Reflections

THE SOLEMNITY OF PENTECOST (2021)

THE SOLEMNITY OF PENTECOST (2021)

Readings:Acts of the Apostles  2:1-11Psalms  104:1, 24, 29-31, 341 Corinthians  12:3-7, 12-13John  20:19-23

The Solemnity of Pentecost is often referred to as the birthday of the Church.
The word comes from the word for fifty, and just as the Jewish people had a Pentecost that followed fifty days after Passover, so too do the early writings of the Church (Acts of the Apostles) see something to be commemorated fifty days after Christ’s resurrection. If one senses a “construct” they should not be alarmed. It would be nearly impossible in the early days of the church to siphon off the influence of Judaism from the way the early church viewed itself. Hence, the absolute need to get the numbers of the apostles back up to twelve with the defection of Judas, for it is no accident that the twelve reflects the twelve tribes of Israel, out of which a “shoot shall blossom” who will be the Savior of the world.
Throughout the Acts we see the effects of the intertwining of Jewish beliefs with new Christian approaches, often causing tension within the early church. The “Jewish question,” whether Gentile converts to Christianity had to become Jewish first (circumcision), was one of the most challenging issues to be worked out in the early church, a battle which eventually found at its center the apostle Peter and the [new] apostle Paul. In an earlier reading from Acts we saw how suspicious the early church was of Paul, even after his Damascus event.
Our inspired biblical books do not see a lack of uniformity as a serious problem, as the varied accounts of Pentecost given to us by Acts and the Gospel of John attest. For the gospel writer John the giving of the spirit happens on the same evening of the resurrection, while the Acts (the evangelist’s Luke’s second volume) sees it taking place fifty days later (construct?), after numerous appearances by Jesus in which He continued His mission to preach and teach.
Liturgically we celebrate Pentecost according to a more Jewish model, and regardless of when it actually happened, it so invigorated the church that we consider Pentecost the birthday of the Church, the moment when the nascent group of followers and believers in Jesus began the founding of what would become the Church. It’s unlikely that that moment followed immediately after John’s version of Pentecost, for it needed more time; more time to understand the nature of Jesus’ appearances, more time to weigh what Paul was asking with regards the Gentiles, more time to recognize that the Spirit would work through all peoples, whether “Greek, Jew, slave, free, woman or man,” more time to pray.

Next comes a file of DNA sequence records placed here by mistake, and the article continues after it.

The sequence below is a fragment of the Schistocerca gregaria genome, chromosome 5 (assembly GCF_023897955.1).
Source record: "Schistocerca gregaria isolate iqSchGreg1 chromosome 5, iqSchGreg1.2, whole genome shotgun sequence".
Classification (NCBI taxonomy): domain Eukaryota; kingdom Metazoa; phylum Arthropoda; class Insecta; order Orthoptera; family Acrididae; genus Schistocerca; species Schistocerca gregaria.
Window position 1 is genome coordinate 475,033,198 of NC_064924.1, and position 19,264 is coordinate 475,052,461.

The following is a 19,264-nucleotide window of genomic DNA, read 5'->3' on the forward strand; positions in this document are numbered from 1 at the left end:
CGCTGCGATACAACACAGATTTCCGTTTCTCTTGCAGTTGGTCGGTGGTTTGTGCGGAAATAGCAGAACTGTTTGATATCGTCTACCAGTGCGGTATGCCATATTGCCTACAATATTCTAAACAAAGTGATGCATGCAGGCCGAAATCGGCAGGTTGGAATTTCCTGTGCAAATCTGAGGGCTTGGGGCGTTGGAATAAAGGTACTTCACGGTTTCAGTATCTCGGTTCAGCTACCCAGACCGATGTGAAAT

Sr. Mary McGlone tells us that “Pentecost celebrates the grace-filled thriving of the human community through the indwelling of the Spirit. It reminds us that Jesus’ promise to bestow His Spirit upon us can be limited only by our own unwillingness to continue His mission. In the first book of the Corinthians, Paul insists that we will know the Spirit to the extent that we appreciate the diversity of gifts present within our community. The Acts of the apostles assures us that the Spirit continues to work through frail, diverse, sometimes fighting, often feisty, human beings. The Spirit of God leads us to broaden our plans and go beyond our own narrow imaginations.”
What Sr. McGlone describes can only happen if we open our hearts, our minds, and our eyes, to the working of the Spirit around us. At times the Spirit may act in dramatic fashion, but most often it is going to work like the tiny “whispering breeze of Elijah.” The Spirit of Jesus causes us to work for justice, to seek out what is true, to clamor for the peace He wished His disciples while in this world. Where there is no love, there is no peace; where there is no truth, right thinking is impossible. May we celebrate this Pentecost Sunday by opening wide our hearts to a Spirit that blows where it wills, and whose only desire is to bring about the kingdom inaugurated by Jesus. The Spirit cannot accomplish this without the help of those who call themselves disciples of Jesus, whose hearts are invigorated to do the work that God has chosen them to do.

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